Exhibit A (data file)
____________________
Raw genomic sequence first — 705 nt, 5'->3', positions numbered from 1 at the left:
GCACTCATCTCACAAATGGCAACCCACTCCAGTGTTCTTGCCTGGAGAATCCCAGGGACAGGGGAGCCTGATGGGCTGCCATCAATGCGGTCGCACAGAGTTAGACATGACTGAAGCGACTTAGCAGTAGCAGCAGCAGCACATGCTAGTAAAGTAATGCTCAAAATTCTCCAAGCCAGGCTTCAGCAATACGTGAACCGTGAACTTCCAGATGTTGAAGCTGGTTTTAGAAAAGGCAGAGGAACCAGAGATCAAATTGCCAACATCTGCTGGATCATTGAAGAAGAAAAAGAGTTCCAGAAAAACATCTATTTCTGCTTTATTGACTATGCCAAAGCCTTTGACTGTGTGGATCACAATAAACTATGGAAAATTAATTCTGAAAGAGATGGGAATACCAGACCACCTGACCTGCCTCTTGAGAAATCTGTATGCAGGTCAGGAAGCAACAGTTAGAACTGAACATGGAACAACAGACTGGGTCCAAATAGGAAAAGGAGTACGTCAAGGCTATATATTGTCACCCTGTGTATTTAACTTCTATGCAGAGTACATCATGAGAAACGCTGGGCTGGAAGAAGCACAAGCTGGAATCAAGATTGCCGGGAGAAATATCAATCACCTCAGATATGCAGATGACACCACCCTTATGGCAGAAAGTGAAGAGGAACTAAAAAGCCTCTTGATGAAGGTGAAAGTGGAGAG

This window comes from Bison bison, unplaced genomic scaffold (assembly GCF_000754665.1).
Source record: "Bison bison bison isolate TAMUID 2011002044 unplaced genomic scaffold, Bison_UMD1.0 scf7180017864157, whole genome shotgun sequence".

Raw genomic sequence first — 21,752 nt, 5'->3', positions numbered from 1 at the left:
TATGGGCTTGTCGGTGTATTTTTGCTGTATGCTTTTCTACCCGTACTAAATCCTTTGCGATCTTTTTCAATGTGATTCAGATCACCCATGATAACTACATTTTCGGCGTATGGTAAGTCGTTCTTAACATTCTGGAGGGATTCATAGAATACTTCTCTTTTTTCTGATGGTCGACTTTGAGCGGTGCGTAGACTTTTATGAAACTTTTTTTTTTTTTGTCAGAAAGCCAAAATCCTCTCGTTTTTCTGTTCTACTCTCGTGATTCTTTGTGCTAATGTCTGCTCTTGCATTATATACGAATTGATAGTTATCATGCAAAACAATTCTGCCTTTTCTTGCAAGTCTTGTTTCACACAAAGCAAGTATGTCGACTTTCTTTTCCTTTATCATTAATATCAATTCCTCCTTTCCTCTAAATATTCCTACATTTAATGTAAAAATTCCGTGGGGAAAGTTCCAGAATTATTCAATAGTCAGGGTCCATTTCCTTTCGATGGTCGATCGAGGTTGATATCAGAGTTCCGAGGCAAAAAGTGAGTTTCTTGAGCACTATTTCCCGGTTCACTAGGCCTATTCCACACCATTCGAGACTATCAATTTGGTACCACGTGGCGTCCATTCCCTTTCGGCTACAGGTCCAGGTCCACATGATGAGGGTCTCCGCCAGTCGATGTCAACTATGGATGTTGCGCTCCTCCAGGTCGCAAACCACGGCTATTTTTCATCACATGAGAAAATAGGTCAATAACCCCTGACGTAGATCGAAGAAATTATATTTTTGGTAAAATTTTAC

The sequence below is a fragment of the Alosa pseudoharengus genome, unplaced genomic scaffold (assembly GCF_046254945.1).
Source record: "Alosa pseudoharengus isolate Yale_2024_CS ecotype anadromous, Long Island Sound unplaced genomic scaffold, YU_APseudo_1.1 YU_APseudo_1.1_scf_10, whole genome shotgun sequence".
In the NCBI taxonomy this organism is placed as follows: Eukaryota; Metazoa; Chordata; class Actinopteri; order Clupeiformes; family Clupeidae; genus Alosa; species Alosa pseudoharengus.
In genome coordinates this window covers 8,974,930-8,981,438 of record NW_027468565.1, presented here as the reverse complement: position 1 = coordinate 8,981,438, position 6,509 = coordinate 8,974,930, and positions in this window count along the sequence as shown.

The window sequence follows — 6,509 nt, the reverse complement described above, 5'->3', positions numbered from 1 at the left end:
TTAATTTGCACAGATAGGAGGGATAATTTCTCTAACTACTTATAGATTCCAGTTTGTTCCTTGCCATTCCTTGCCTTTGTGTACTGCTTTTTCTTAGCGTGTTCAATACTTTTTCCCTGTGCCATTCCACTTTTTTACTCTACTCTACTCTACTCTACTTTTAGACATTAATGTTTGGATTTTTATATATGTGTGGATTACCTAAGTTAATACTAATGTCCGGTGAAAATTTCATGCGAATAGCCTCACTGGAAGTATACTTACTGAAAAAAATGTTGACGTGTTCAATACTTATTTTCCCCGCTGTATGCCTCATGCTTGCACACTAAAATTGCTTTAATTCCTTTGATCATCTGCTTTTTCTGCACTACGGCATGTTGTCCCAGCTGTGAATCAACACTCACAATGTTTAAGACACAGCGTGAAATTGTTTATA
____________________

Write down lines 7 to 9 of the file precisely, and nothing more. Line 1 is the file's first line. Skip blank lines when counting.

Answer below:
The sequence below is a fragment of the Alosa pseudoharengus genome, unplaced genomic scaffold (assembly GCF_046254945.1).
Source record: "Alosa pseudoharengus isolate Yale_2024_CS ecotype anadromous, Long Island Sound unplaced genomic scaffold, YU_APseudo_1.1 YU_APseudo_1.1_scf_10, whole genome shotgun sequence".
In the NCBI taxonomy this organism is placed as follows: Eukaryota; Metazoa; Chordata; class Actinopteri; order Clupeiformes; family Clupeidae; genus Alosa; species Alosa pseudoharengus.